Myanmar is hosting and chairing the 24th meeting of ASEAN Summit. But tensions on territorial disputes in the South China Sea– threaten to cloud Myanmar’s hopes of gaining international prestige. Andy Saputra reports from the capital, Naypyidaw.
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From once perceived as an isolated country, Myanmar has come a long way in reforming its political situation. And this, the 24th ASEAN summit, that starts with the meeting of the member country’s foreign ministers is Myanmar’s first chance to show that it is ready to fully participate in the association of nations, that is also one of its’ fierce supporter. The country is also hoping to use the momentum of this chairmanship to further reforms in the country.
Ye HtutMyanmar, presidential spokesperson, says: “We have the more confident in our process (to reform) now, all the, even the different stakeholders are working to fulfil the ASEAN Summit chairmanship. So we want to bring this cooperation to the future reform process.”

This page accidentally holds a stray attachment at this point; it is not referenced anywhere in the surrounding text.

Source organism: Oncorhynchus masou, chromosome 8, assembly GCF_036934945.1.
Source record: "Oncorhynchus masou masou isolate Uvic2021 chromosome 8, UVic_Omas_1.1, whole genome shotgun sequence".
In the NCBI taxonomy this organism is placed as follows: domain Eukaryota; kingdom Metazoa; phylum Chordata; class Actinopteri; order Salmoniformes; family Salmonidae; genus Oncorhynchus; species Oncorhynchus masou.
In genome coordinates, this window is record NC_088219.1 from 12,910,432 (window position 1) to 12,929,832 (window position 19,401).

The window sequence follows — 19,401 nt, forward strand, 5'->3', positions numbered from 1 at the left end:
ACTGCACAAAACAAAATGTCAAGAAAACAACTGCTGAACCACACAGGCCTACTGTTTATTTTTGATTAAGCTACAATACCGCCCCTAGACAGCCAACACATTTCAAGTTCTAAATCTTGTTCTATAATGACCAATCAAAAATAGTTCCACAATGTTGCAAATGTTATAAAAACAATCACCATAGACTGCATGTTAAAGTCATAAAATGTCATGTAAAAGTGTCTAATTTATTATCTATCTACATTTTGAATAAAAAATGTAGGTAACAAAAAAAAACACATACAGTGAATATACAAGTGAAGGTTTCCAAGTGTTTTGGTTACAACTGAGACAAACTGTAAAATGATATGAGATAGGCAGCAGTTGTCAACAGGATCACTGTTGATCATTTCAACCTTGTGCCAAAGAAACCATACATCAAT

But this historic moment is potentially clouded by the events that transpired here–the South China Sea. Where tensions are running high after China, Vietnam and the Philippines were involved in a series of serious incidents at the disputed territory.
Marty Natalegawa, Indonesian Foreign Minister, says: “a quite substantive part of our discussion was on the South China Sea but as I said before not reflecting division, on the contrary reflecting our sense of common purpose. I think I said ministers were united in one thing to respond collectively to the recent developments, expressing their concern and calling for exercise of restraint”
With the deadline of ASEAN Community is looming in 2015, the association of nations will have to find a delicate balance to address the potentially divisive issues with the need to move forward with its integration plan.
For more on the 2014 ASEAN Summit, CCTV’s Asieh Namdar is joined via Skype by Gregory Poling, fellow for the Center for Strategic and International Studies, to discuss the issue.